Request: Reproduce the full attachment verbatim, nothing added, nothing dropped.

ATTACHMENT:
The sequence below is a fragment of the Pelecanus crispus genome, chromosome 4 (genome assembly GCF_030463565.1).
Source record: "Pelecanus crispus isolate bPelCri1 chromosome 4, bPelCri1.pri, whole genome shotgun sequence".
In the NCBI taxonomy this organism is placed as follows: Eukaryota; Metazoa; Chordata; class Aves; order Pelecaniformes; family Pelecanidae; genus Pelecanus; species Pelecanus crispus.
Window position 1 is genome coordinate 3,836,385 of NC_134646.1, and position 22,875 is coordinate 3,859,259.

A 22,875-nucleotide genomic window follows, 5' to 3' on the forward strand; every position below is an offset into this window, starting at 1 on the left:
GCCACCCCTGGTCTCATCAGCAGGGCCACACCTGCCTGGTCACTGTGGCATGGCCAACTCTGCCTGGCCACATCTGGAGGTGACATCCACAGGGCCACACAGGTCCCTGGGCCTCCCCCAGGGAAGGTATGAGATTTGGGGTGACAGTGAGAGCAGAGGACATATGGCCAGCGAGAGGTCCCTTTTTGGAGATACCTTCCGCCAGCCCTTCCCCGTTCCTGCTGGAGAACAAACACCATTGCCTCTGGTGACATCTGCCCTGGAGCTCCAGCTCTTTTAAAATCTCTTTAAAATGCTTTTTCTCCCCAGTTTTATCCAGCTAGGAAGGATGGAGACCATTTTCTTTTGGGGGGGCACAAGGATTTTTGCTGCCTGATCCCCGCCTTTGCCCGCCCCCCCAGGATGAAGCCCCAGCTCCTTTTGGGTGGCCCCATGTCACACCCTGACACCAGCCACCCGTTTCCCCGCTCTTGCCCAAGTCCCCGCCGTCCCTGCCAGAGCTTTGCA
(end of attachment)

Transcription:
The sequence below is a fragment of the Pelecanus crispus genome, chromosome 4 (genome assembly GCF_030463565.1).
Source record: "Pelecanus crispus isolate bPelCri1 chromosome 4, bPelCri1.pri, whole genome shotgun sequence".
In the NCBI taxonomy this organism is placed as follows: Eukaryota; Metazoa; Chordata; class Aves; order Pelecaniformes; family Pelecanidae; genus Pelecanus; species Pelecanus crispus.
Window position 1 is genome coordinate 3,836,385 of NC_134646.1, and position 22,875 is coordinate 3,859,259.

A 22,875-nucleotide genomic window follows, 5' to 3' on the forward strand; every position below is an offset into this window, starting at 1 on the left:
GCCACCCCTGGTCTCATCAGCAGGGCCACACCTGCCTGGTCACTGTGGCATGGCCAACTCTGCCTGGCCACATCTGGAGGTGACATCCACAGGGCCACACAGGTCCCTGGGCCTCCCCCAGGGAAGGTATGAGATTTGGGGTGACAGTGAGAGCAGAGGACATATGGCCAGCGAGAGGTCCCTTTTTGGAGATACCTTCCGCCAGCCCTTCCCCGTTCCTGCTGGAGAACAAACACCATTGCCTCTGGTGACATCTGCCCTGGAGCTCCAGCTCTTTTAAAATCTCTTTAAAATGCTTTTTCTCCCCAGTTTTATCCAGCTAGGAAGGATGGAGACCATTTTCTTTTGGGGGGGCACAAGGATTTTTGCTGCCTGATCCCCGCCTTTGCCCGCCCCCCCAGGATGAAGCCCCAGCTCCTTTTGGGTGGCCCCATGTCACACCCTGACACCAGCCACCCGTTTCCCCGCTCTTGCCCAAGTCCCCGCCGTCCCTGCCAGAGCTTTGCA